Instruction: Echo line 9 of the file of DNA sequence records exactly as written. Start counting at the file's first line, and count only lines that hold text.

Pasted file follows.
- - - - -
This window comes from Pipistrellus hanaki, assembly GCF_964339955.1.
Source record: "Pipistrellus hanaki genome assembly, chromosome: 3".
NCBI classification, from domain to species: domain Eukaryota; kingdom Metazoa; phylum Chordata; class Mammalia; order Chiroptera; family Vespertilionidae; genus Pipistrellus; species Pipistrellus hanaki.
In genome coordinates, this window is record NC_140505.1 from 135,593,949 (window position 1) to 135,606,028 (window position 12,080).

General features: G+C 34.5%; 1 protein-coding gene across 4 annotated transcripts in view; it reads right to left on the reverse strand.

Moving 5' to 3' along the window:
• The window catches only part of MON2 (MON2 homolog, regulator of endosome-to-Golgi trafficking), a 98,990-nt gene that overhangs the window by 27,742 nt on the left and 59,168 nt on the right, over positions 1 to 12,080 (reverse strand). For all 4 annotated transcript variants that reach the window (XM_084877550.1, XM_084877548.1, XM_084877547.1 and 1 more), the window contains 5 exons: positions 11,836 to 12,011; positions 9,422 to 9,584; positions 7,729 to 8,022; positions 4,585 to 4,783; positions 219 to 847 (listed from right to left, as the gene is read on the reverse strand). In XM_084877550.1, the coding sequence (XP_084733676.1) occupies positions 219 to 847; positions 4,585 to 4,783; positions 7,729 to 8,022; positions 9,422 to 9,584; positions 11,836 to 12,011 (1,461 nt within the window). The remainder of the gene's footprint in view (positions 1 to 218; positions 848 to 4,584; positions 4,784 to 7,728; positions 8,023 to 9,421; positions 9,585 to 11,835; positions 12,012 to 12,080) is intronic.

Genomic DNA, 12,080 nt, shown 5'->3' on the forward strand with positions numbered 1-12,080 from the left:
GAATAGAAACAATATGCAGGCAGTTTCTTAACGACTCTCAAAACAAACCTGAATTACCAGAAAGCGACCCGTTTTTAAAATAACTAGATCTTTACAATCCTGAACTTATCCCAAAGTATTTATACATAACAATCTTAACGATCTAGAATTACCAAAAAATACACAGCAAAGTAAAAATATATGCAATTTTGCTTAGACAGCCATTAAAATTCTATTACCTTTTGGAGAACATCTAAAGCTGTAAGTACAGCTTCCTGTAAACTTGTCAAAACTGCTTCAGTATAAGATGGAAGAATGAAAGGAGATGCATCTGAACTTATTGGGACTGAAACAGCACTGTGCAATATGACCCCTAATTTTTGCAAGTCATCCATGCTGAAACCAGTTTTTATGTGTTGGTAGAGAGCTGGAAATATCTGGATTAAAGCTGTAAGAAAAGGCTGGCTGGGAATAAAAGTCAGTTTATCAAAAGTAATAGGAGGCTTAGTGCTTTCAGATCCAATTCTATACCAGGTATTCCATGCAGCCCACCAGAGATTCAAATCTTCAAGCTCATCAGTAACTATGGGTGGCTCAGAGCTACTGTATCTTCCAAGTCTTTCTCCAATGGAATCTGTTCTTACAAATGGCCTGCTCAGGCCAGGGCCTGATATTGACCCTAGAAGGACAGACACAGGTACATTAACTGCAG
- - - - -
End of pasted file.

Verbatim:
GAATAGAAACAATATGCAGGCAGTTTCTTAACGACTCTCAAAACAAACCTGAATTACCAGAAAGCGACCCGTTTTTAAAATAACTAGATCTTTACAATCCTGAACTTATCCCAAAGTATTTATACATAACAATCTTAACGATCTAGAATTACCAAAAAATACACAGCAAAGTAAAAATATATGCAATTTTGCTTAGACAGCCATTAAAATTCTATTACCTTTTGGAGAACATCTAAAGCTGTAAGTACAGCTTCCTGTAAACTTGTCAAAACTGCTTCAGTATAAGATGGAAGAATGAAAGGAGATGCATCTGAACTTATTGGGACTGAAACAGCACTGTGCAATATGACCCCTAATTTTTGCAAGTCATCCATGCTGAAACCAGTTTTTATGTGTTGGTAGAGAGCTGGAAATATCTGGATTAAAGCTGTAAGAAAAGGCTGGCTGGGAATAAAAGTCAGTTTATCAAAAGTAATAGGAGGCTTAGTGCTTTCAGATCCAATTCTATACCAGGTATTCCATGCAGCCCACCAGAGATTCAAATCTTCAAGCTCATCAGTAACTATGGGTGGCTCAGAGCTACTGTATCTTCCAAGTCTTTCTCCAATGGAATCTGTTCTTACAAATGGCCTGCTCAGGCCAGGGCCTGATATTGACCCTAGAAGGACAGACACAGGTACATTAACTGCAG